For the 9 millionth time, being mentally ill can be very hard. I am trudging through this shit called rapid cycling bipolar 1 disorder, anxiety disorder, and obsessive compulsive disorder. I am often frustrated, have no patience, and get very mad – and at stupid stuff. Sigh. My anxiety stops me from being able to be in public spaces and my OCD makes me want to die when I have to socially shake hands at church or with new people I meet. I am so tired of this “shit.” (It usually isn’t SO bad, but episodes are to be expected with bipolar disorder).
That being said, I have absolutely no right to expect people to understand how I feel. I cannot expect my mom, who does not live with bipolar disorder, to understand what it feels like to live a day of a dozen major mood shifts. I just can’t. I can explain. I can write here for her and for you and for people you know (and that is why I do) what it is like to live in the extremes of this illness, but it is unfair of me to expect someone who does not share my illness (or one like it) to completely understand.
If you have never stood on the shore and looked at the ocean, you don’t know what that feels like. If you have never flown on an airplane, you don’t know the sensation of take-off or ascension.
Mental illness = same thing.
It must be experiences to be understood. Don’t get me wrong, people can be there for you. They can try to put themselves in your place. They can read about your illness. Attend NAMI meetings. But when you are laying in your bed, unbathed for days, cell phone battery dead, thinking of the easiest ways to die – that, dear reader, can be hard for them to comprehend. Because, after all, “You have so much to live for,” “Nothing’s that bad,” etc.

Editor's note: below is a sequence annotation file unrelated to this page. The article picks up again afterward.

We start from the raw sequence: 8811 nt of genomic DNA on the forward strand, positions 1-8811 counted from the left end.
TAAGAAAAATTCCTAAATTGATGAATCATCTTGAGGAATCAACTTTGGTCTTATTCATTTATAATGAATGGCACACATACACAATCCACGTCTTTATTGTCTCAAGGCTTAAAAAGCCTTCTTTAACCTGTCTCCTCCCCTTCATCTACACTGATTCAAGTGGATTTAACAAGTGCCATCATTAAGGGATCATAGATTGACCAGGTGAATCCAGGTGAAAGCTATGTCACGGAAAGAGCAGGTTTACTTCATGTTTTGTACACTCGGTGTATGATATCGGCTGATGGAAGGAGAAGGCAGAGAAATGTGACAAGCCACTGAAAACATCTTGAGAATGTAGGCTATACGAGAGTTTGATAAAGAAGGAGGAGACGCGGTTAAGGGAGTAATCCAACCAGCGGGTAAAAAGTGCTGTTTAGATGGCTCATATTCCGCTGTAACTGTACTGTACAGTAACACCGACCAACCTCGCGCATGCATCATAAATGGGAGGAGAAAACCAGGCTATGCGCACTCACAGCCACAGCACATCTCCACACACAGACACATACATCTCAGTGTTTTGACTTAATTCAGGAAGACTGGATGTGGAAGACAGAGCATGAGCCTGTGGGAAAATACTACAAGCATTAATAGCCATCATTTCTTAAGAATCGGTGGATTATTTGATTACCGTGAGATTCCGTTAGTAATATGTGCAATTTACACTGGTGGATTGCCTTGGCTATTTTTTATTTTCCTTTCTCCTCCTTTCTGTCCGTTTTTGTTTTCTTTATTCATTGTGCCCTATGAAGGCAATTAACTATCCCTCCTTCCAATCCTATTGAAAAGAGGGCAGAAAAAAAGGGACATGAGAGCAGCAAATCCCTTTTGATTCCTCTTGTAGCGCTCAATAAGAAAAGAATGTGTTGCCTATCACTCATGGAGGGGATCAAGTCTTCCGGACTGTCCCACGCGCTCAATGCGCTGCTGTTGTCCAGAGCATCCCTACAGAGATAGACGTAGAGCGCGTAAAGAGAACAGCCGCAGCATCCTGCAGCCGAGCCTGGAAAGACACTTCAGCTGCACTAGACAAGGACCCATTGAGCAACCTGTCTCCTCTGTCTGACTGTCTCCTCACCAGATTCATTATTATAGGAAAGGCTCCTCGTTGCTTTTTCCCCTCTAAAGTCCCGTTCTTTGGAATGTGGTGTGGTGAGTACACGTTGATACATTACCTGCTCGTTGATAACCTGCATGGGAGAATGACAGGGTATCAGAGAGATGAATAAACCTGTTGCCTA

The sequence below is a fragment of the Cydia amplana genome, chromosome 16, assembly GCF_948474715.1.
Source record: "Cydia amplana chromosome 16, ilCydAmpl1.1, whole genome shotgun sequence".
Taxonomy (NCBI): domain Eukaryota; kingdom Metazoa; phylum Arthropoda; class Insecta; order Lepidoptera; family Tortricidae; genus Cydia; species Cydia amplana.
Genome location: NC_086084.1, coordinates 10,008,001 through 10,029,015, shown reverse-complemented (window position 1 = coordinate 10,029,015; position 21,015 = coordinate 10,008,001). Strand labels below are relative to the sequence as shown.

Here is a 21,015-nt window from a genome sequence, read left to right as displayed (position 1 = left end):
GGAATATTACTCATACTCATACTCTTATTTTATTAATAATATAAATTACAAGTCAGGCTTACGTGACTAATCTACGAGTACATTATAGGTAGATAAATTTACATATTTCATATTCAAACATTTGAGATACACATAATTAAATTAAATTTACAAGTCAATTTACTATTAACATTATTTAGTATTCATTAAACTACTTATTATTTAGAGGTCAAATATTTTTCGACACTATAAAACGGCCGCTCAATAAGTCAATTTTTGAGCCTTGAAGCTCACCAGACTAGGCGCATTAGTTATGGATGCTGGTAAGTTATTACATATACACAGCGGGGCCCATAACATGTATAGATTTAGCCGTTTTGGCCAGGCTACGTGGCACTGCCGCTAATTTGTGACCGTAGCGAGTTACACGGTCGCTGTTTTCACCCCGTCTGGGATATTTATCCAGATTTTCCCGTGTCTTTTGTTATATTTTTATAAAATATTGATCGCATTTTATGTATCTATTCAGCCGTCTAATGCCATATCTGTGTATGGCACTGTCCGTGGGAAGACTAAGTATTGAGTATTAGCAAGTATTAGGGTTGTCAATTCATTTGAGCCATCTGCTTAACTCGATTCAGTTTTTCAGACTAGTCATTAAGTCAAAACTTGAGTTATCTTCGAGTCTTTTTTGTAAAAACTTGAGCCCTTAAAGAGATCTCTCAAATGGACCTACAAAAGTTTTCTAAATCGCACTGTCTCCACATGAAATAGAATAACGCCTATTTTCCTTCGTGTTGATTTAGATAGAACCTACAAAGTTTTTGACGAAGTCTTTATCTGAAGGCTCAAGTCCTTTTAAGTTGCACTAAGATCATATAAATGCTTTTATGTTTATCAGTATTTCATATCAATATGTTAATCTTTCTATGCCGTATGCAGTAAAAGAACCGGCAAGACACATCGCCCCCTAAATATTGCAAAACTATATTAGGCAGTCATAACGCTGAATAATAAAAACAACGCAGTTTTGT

The laws of nature state that you should do everything in your power to live, to self-preserve. Fight or flight. But some of us who are mentally ill don’t always follow that law. That makes no sense to those untouched by mental illness.
Maybe I am rambling, if so, forgive me. The point I am trying to make is please don’t expect too much from people who just honestly can’t understand. Give them a break and let them be there for you the best way they know how and let your mental health providers pick-up where your friends and loved ones leave off.